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The United States envoy negotiating with the Taliban voiced regret on Thursday over findings that US-backed forces were killing more civilians than the militants, and said the solution was a peace deal.

A United Nations report released on Wednesday found that international and pro-government forces were responsible for the deaths of 305 civilians in the first three months of the year ─ the first time they were behind more killings than the Taliban since the US-led coalition toppled the extremists' regime in 2001.

"We deeply regret any loss of innocent life during military operations. We never target innocents," said Zalmay Khalilzad, the US negotiator who is set shortly to resume talks with the Taliban in Qatar on ending the war.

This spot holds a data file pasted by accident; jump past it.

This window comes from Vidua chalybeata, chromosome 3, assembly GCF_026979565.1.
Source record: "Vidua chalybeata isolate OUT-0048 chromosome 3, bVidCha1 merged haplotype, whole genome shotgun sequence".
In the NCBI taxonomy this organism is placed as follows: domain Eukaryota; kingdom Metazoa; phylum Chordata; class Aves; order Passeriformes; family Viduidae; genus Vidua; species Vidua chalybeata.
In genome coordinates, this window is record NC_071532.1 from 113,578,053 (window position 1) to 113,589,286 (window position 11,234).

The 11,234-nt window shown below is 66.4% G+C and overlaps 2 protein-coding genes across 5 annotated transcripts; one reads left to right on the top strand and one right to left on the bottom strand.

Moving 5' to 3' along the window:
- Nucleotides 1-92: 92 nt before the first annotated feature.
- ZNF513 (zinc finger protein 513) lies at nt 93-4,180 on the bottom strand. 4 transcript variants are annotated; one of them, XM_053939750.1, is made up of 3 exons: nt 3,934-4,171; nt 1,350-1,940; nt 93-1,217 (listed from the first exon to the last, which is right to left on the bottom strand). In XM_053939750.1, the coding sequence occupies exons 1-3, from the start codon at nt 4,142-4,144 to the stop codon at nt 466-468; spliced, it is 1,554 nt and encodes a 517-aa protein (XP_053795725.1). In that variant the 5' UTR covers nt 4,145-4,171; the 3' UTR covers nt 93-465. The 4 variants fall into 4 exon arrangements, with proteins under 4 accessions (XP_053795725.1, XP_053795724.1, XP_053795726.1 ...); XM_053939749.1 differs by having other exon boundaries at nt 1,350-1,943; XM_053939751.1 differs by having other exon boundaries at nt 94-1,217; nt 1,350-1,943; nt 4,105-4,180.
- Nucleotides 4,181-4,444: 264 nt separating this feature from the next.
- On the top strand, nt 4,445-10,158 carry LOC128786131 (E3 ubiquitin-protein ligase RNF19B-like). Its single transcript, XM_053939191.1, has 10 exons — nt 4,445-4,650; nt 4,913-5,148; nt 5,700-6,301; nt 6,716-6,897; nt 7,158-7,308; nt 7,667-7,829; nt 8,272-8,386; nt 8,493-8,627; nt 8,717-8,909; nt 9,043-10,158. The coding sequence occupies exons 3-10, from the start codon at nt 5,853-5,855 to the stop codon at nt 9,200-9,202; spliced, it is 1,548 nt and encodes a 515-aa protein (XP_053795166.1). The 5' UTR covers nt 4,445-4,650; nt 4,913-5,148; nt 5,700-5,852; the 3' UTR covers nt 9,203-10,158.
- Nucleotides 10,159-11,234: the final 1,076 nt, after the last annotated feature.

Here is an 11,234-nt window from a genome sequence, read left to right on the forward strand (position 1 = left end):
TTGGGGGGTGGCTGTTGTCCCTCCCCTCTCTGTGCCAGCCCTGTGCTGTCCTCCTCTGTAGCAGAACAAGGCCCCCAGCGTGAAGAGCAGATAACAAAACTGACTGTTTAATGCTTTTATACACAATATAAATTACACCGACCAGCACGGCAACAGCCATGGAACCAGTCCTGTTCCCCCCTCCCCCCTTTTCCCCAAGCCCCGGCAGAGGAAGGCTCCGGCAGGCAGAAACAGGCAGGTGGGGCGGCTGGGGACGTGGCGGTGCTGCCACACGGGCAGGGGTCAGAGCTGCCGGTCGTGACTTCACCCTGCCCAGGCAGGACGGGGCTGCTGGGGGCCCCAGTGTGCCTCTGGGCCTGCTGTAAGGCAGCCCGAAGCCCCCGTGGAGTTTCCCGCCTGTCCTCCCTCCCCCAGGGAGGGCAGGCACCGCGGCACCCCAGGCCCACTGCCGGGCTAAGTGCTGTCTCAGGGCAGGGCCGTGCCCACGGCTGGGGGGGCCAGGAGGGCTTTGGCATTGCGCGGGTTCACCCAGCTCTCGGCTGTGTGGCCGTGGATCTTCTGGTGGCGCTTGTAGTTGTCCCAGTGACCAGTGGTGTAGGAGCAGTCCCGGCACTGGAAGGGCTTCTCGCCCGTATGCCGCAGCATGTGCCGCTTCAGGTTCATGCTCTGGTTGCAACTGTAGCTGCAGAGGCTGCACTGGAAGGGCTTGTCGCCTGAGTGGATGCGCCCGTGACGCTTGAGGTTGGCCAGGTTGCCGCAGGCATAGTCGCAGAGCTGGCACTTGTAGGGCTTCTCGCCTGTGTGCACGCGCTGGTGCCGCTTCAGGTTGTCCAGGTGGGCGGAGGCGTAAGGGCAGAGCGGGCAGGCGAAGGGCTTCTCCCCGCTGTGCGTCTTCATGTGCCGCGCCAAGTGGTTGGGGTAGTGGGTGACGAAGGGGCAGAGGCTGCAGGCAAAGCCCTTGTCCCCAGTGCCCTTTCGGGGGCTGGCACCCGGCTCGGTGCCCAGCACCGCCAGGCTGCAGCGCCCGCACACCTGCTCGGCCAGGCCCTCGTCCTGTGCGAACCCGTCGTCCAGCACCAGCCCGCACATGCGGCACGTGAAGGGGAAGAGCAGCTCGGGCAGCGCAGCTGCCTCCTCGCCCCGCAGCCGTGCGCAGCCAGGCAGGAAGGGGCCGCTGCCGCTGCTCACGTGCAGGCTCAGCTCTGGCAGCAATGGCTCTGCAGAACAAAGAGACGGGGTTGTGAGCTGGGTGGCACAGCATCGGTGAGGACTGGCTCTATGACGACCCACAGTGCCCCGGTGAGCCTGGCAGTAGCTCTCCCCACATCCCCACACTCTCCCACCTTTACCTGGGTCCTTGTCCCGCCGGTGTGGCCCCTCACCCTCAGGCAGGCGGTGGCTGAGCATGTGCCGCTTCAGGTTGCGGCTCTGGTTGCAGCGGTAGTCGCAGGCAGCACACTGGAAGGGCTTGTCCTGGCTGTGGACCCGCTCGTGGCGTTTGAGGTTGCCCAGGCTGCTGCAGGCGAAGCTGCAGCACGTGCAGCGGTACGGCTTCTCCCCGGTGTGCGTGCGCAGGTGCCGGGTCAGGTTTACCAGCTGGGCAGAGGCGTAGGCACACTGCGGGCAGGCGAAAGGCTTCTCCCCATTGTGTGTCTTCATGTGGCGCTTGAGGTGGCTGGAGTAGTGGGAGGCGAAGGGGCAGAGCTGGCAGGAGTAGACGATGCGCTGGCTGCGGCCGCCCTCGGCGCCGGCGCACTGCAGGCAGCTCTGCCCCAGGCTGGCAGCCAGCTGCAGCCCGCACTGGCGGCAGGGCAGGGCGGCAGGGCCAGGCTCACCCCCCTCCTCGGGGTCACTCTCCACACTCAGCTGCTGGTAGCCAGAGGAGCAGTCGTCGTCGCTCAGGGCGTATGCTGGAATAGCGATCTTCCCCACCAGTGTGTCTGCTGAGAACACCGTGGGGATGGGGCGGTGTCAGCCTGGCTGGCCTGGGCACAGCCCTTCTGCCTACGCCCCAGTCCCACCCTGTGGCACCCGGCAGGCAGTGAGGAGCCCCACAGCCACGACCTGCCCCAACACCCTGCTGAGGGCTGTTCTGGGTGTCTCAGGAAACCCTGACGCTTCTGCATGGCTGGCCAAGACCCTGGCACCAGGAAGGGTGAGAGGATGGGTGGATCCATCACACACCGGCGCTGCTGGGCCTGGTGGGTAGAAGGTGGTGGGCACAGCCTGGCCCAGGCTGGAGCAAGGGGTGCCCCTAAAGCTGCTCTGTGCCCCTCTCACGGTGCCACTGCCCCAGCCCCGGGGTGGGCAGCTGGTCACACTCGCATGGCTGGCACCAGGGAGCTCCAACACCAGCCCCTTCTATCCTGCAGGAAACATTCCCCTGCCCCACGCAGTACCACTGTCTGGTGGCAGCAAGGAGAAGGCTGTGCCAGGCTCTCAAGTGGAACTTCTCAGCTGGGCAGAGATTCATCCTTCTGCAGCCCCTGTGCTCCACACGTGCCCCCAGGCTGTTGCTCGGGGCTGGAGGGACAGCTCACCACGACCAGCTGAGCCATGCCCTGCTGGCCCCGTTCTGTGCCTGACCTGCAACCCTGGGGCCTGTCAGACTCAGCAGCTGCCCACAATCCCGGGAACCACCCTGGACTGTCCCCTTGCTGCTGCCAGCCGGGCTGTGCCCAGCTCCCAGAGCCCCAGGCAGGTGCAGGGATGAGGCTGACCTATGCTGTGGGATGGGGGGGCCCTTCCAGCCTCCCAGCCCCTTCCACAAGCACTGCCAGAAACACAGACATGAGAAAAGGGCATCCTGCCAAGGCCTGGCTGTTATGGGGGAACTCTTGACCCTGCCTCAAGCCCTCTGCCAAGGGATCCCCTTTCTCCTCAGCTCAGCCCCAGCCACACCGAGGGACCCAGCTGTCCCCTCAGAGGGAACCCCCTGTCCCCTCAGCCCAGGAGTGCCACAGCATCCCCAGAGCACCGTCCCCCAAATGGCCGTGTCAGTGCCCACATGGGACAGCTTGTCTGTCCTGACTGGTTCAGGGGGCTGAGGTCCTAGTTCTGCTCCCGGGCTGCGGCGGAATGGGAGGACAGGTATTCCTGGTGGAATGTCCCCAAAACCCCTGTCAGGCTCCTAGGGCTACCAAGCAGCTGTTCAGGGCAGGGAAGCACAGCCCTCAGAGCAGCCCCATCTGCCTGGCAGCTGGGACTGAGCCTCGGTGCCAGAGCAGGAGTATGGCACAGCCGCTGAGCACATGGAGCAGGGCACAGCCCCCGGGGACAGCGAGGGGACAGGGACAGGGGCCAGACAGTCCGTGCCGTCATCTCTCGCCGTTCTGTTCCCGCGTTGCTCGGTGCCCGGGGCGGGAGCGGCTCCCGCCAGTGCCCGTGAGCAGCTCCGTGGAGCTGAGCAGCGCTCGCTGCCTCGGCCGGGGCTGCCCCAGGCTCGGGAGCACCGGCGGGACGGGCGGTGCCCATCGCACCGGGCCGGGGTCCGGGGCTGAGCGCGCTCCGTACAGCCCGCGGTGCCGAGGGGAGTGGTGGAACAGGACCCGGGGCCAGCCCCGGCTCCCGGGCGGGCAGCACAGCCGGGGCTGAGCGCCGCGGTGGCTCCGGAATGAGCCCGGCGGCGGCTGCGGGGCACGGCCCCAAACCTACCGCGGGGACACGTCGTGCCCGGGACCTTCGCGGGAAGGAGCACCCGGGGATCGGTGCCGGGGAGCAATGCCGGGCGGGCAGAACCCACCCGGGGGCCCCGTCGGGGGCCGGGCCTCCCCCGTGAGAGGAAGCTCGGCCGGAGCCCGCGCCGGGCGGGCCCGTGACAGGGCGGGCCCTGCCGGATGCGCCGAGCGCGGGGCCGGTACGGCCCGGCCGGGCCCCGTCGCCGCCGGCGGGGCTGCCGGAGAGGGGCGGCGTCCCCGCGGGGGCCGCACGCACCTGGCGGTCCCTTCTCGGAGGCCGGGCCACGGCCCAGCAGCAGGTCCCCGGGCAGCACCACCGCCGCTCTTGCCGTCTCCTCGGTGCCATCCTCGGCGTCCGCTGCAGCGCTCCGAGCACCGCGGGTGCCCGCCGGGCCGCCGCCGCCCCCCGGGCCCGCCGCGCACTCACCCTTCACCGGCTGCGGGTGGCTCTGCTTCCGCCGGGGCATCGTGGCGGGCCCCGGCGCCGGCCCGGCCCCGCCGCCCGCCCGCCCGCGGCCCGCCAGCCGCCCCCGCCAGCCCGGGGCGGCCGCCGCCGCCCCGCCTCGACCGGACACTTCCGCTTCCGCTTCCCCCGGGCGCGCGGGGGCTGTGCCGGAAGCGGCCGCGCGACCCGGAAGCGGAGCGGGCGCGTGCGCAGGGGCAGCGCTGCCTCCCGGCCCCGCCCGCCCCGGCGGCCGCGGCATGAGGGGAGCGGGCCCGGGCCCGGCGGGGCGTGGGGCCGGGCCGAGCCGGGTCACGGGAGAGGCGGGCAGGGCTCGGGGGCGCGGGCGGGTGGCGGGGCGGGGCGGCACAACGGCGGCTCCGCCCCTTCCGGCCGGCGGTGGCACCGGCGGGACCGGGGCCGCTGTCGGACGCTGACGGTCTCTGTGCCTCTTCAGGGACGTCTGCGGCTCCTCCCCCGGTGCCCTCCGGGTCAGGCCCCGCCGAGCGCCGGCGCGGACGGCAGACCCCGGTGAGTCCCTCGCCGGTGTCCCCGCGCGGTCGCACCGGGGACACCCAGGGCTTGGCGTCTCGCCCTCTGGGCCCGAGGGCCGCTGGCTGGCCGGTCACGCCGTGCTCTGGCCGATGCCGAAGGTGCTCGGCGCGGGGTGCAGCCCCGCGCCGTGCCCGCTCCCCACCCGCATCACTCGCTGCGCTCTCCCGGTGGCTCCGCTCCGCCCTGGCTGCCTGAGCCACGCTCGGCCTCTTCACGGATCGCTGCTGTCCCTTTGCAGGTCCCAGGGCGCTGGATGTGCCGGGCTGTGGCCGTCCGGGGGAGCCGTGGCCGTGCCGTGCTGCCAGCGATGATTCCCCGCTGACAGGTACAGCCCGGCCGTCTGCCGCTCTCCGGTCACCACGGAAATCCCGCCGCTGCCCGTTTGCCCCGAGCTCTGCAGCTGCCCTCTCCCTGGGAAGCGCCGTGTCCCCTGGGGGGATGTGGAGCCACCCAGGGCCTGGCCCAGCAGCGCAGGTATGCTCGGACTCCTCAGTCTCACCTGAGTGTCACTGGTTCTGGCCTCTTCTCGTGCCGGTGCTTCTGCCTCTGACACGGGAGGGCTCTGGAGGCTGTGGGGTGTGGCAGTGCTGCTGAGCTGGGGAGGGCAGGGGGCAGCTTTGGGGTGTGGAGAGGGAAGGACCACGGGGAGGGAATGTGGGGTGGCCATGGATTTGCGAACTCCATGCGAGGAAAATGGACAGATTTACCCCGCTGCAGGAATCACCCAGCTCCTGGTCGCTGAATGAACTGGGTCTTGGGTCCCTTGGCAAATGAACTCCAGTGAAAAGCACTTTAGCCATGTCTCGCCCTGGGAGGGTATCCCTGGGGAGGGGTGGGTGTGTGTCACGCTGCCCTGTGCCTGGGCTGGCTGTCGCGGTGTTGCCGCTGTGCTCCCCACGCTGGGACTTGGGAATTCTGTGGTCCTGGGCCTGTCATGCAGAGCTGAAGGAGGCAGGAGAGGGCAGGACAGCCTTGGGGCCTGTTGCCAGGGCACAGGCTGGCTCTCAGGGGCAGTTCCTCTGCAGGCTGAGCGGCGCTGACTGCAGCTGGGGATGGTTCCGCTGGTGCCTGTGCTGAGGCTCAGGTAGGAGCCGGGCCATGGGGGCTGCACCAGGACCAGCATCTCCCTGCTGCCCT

"War is treacherous, and unintended consequences are devastating. While we strive to prevent casualties, real solution is a ceasefire or reduced violence as we pursue lasting peace," he tweeted.

Khalilzad appealed to the Taliban and other Afghans to "work to make this the year of peace".

He struck a different tone than the spokesman for US forces in Afghanistan, Colonel Dave Butler, who said the United States pursued "the highest standards of accuracy and accountability" and that troops "reserve the right of self-defence".

President Donald Trump is eager to find a negotiated way to pull out troops and end the longest-ever US war. Afghan President Ashraf Ghani, with whom the Taliban refuse to negotiate, has called for next week a loya jirga, a traditional gathering of all the country's communities, although it is unclear how broad the attendance will be.